Demand for unskilled workers falls

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The CBI and Mercer Human Resource Consulting annual survey of employment trends shows 29 per cent of firms will recruit fewer people without qualifications over the next three years. But demand for well-qualified people will grow, with 47 per cent of firms expecting to take on more graduates.

According to government data, the UK has around six million adults with no qualifications. Only about 2.6 million of these are in work, partly because less than a third of jobs are open to unqualified people. The survey shows that 30 per cent of firms believe skill shortages have a "significant" or "severe" impact on business. Worst hit are firms in construction and professional services such as accountancy and legal consultancy.

In addition, 23 per cent of employers expressed dissatisfaction with the numeracy and literacy of school leavers. Firms said they invest around £23.5 billion a year on training with much of this going on remedial work to make up for deficiencies in state education.

Main findings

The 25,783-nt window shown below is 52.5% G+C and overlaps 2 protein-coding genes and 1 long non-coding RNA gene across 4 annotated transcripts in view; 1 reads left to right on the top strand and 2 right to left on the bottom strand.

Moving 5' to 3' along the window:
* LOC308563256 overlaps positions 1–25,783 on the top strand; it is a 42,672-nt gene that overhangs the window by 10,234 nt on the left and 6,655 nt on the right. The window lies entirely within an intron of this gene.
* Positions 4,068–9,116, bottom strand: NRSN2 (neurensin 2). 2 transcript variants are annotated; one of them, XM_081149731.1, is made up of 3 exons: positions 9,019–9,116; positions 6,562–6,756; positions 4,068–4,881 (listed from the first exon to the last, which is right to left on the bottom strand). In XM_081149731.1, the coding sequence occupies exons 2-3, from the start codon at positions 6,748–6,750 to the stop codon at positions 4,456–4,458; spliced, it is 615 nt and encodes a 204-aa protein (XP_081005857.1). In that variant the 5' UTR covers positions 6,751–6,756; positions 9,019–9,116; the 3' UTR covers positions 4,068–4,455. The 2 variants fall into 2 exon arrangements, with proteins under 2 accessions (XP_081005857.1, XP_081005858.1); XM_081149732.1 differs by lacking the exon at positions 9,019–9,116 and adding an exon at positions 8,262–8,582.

- Fifty eight per cent of respondents use formal assessment to determine pay. Twenty four per cent of respondents say a link with performance contributes to competitiveness and 32 per cent believe it will in future.

- Some 96 per cent of employers operate at least one flexible working policy and 60 per cent offer three. The most common forms of flexible working are part-time work, job sharing and flexitime.

- 33 per cent of firms report problems recruiting ethnic minorities. Possible explanations include misconceptions about their skills not being of value.

- Companies prefer to consult employees directly rather than through representatives. Team meetings are the most popular method followed by e-mail and attitude surveys. Thirty five per cent of firms have a formal consultation mechanism such as a staff council.

John Cridland, CBI Deputy Director-General, said: "We must work together to prepare people for the inescapable realities of the modern labour market. I hope this will dominate the agenda at the TUC, rather than the promotion of job protection at the expense of job creation."

On pensions, the survey says 24 per cent of firms closed their final salary scheme to new entrants in the past five years and 12 per cent are considering doing so. But 64 per cent said they are currently not planning to close their schemes to new entrants, despite increased financial risks.

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